While studying for his doctorate in mathematics, Dr. Qin Sheng worked next to one of the world’s most important physicists. “I received my Ph.D. from the University of Cambridge,” he says. “It was awesome to have worked next door to Dr. Stephen Hawking for four years!"
An ocean over and several longitudinal degrees south, Dr Sheng is happy to be in Waco, Texas. “Baylor has been a great place for outstanding graduate/undergraduate education and research,” he says. “It encourages cutting-edge studies in a terrific Christian environment and tradition.”
Since 2005, he has taught numerical differential equations and computational finance to graduate students. The graduate program, relatively small in size, allows for students to work alongside faculty, for a more in-depth experience. “Collaboration between colleagues and graduate students have been encouraged and work excellently,” he says.
His area of research focuses in on computational mathematics. “More precisely, it is about the numerical solution of partial differential equations arising form many important engineering and scientific applications,” he says. “In other words, my research serves to solve complicated mathematical modeling problems by computer.”
In addition, he feels that working in the university’s world-class facilities propagates progress in his research as well. “We have amazing parallel computation facilities, such as the HPC cluster computers, which have made my research in advanced computational mathematics possible,” Dr. Sheng says. “That’s why I’m here.”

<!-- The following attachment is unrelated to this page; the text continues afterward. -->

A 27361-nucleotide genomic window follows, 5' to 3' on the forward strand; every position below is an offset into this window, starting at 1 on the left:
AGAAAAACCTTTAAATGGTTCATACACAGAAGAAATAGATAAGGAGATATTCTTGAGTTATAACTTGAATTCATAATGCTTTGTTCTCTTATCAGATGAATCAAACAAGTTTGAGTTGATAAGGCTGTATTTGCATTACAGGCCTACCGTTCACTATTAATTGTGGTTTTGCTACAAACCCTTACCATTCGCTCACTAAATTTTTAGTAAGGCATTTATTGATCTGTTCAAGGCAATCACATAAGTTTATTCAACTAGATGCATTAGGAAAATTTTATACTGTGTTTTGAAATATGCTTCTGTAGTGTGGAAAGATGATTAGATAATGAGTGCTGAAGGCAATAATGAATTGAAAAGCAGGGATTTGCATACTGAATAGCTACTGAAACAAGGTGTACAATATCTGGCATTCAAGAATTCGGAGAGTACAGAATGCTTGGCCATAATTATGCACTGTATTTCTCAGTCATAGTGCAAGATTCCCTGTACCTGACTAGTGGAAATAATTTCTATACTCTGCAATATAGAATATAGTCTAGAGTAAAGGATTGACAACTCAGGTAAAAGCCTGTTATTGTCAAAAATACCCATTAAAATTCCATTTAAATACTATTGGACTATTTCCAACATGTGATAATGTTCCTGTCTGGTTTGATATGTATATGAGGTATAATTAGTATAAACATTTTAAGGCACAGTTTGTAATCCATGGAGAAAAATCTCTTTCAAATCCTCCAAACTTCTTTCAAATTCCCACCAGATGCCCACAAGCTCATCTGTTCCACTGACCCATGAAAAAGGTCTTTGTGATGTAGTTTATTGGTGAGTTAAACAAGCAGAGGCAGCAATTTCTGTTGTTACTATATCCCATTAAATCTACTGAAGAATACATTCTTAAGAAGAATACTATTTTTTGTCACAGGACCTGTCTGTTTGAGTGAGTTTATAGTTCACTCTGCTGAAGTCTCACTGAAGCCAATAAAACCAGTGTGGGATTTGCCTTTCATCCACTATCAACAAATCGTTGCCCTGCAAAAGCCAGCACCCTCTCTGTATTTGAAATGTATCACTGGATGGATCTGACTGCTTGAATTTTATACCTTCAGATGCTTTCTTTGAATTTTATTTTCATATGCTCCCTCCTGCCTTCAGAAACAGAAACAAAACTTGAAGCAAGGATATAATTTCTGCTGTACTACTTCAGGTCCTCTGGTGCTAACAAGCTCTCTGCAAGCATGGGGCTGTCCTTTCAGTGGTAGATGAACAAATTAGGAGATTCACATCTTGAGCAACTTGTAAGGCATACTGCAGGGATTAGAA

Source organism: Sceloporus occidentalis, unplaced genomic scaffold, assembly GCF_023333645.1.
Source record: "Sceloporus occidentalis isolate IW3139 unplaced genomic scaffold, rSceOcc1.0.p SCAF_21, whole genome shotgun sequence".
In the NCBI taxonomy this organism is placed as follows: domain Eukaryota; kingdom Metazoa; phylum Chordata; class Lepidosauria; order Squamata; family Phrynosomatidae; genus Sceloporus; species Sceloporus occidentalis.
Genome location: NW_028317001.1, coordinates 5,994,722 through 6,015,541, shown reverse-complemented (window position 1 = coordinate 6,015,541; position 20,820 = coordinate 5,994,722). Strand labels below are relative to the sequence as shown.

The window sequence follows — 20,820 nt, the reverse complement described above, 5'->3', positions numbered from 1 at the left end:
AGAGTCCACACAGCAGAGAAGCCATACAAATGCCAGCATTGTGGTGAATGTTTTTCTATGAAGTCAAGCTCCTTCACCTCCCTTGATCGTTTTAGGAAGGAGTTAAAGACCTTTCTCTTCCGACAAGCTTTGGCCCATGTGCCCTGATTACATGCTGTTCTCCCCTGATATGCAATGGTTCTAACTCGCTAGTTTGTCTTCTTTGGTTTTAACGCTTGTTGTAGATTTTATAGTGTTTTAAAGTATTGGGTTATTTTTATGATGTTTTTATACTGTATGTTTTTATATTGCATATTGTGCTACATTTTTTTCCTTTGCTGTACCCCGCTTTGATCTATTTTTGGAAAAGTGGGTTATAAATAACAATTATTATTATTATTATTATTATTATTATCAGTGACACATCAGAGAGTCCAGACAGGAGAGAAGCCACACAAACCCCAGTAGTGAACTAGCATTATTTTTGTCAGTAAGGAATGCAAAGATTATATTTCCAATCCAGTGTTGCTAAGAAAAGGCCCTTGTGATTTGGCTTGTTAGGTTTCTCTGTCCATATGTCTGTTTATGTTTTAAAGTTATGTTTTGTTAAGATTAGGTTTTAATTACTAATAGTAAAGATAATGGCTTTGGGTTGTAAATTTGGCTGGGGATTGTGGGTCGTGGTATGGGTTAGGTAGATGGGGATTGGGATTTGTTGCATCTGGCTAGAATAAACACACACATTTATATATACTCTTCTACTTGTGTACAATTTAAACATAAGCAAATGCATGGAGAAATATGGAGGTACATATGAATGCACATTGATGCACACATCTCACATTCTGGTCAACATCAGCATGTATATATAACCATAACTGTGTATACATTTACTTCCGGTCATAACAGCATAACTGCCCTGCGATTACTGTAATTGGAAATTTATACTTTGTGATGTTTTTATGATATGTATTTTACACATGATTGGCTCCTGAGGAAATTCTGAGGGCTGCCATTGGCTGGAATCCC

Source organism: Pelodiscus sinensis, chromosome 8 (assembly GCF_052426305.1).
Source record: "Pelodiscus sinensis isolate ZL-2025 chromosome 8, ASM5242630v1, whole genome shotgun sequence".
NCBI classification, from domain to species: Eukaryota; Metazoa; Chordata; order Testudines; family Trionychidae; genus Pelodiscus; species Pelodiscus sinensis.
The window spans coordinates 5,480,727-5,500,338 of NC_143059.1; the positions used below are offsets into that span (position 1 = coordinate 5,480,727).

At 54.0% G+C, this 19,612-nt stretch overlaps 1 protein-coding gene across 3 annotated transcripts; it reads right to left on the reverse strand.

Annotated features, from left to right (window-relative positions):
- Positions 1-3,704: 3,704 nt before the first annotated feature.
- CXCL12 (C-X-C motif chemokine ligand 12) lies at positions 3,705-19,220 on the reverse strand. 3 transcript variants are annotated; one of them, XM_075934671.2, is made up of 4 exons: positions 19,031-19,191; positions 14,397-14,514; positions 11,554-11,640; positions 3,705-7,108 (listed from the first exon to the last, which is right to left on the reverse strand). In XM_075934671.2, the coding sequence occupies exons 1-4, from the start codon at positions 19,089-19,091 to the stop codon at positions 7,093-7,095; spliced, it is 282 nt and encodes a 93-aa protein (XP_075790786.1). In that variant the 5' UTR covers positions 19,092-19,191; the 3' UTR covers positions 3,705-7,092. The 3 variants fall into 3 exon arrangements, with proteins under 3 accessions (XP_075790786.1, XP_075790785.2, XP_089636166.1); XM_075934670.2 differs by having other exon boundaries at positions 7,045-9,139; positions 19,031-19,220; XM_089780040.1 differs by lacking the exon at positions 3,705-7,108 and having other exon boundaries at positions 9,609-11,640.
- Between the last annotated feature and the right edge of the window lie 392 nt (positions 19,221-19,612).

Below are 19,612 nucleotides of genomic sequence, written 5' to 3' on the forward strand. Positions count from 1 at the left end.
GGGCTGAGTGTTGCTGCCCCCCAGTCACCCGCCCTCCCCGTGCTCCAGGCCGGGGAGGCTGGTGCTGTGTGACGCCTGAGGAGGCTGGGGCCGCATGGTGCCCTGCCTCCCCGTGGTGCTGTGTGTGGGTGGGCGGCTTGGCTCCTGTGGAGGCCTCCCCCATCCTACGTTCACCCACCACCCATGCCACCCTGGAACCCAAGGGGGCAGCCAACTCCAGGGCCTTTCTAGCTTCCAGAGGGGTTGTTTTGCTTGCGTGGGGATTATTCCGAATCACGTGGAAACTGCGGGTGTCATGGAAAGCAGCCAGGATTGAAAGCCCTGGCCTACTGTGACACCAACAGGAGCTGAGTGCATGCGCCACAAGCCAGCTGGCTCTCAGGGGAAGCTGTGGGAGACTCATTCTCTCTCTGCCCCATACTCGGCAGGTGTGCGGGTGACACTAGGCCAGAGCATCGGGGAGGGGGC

Dr. Sheng, author of more than 60 research papers and co-author of one book, is currently focusing on internal combustion machines, trying to find the best configuration of combustors, fuel combinations and temporal controls so that maximum fuel efficiency is possible. “My studies have been continuously supported by the university as well as funding agencies including the United States Air Force and the Department of Defense,” he says.
Outside the lab and classroom, this mathematician certainly seems like a rarefied breed of human, stretching the capacities of both the right and left side of his mind. “I enjoy painting very much and I’d like to make some time after my research to learn a musical instrument beyond my old harmonica,” he says. “That’s only a dream, though.”
DEPARTMENT OF MATHEMATICS
Sid Richardson Science Building 1410 S.4th Street Waco, TX 76706